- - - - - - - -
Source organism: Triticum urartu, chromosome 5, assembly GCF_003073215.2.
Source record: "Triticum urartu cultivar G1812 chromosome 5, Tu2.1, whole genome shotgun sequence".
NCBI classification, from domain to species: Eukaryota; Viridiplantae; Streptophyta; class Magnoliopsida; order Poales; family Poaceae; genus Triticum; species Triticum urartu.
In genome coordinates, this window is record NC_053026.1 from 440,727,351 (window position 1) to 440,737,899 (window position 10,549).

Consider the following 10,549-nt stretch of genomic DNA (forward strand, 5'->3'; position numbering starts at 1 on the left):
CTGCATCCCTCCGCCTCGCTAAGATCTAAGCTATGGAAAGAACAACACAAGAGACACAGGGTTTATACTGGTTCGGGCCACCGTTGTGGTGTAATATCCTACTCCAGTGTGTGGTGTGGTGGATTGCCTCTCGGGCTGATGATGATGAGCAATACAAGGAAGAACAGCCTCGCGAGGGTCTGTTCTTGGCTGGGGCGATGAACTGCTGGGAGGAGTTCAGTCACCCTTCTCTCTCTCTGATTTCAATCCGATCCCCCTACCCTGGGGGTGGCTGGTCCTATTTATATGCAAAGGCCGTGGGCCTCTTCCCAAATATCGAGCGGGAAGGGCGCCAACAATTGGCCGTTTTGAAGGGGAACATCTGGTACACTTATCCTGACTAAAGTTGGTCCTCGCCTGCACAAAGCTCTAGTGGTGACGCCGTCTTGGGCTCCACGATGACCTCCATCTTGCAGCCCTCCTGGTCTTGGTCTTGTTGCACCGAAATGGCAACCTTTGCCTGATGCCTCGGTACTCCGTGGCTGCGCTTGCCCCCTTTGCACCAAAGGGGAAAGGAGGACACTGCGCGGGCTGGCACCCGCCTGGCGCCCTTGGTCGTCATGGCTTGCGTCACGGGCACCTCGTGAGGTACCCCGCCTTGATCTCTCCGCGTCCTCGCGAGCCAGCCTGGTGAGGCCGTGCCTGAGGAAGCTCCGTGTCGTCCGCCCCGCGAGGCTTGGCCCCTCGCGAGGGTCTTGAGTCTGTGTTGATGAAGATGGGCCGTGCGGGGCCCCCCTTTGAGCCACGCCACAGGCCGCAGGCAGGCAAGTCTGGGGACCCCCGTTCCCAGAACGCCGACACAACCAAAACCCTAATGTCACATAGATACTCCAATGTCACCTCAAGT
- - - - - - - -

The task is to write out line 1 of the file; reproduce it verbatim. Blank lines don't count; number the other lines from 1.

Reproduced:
Source organism: Triticum urartu, chromosome 5, assembly GCF_003073215.2.